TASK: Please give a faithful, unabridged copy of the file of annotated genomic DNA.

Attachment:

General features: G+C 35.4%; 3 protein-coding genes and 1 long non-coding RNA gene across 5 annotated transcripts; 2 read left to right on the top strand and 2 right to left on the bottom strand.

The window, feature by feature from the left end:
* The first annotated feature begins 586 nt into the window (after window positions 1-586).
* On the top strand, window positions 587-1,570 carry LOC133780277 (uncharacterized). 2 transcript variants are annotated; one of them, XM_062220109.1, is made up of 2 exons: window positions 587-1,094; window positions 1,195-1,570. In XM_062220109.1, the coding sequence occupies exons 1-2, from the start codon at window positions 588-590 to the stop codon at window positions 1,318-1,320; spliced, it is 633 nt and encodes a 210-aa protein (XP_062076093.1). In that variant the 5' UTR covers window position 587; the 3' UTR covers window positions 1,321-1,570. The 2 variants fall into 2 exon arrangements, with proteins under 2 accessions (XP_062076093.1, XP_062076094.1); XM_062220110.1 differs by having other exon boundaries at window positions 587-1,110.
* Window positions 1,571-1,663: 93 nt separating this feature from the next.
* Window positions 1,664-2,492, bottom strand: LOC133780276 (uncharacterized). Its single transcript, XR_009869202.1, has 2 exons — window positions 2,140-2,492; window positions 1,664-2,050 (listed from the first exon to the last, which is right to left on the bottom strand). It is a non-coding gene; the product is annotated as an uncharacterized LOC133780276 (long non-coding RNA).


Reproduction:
General features: G+C 35.4%; 3 protein-coding genes and 1 long non-coding RNA gene across 5 annotated transcripts; 2 read left to right on the top strand and 2 right to left on the bottom strand.

The window, feature by feature from the left end:
* The first annotated feature begins 586 nt into the window (after window positions 1-586).
* On the top strand, window positions 587-1,570 carry LOC133780277 (uncharacterized). 2 transcript variants are annotated; one of them, XM_062220109.1, is made up of 2 exons: window positions 587-1,094; window positions 1,195-1,570. In XM_062220109.1, the coding sequence occupies exons 1-2, from the start codon at window positions 588-590 to the stop codon at window positions 1,318-1,320; spliced, it is 633 nt and encodes a 210-aa protein (XP_062076093.1). In that variant the 5' UTR covers window position 587; the 3' UTR covers window positions 1,321-1,570. The 2 variants fall into 2 exon arrangements, with proteins under 2 accessions (XP_062076093.1, XP_062076094.1); XM_062220110.1 differs by having other exon boundaries at window positions 587-1,110.
* Window positions 1,571-1,663: 93 nt separating this feature from the next.
* Window positions 1,664-2,492, bottom strand: LOC133780276 (uncharacterized). Its single transcript, XR_009869202.1, has 2 exons — window positions 2,140-2,492; window positions 1,664-2,050 (listed from the first exon to the last, which is right to left on the bottom strand). It is a non-coding gene; the product is annotated as an uncharacterized LOC133780276 (long non-coding RNA).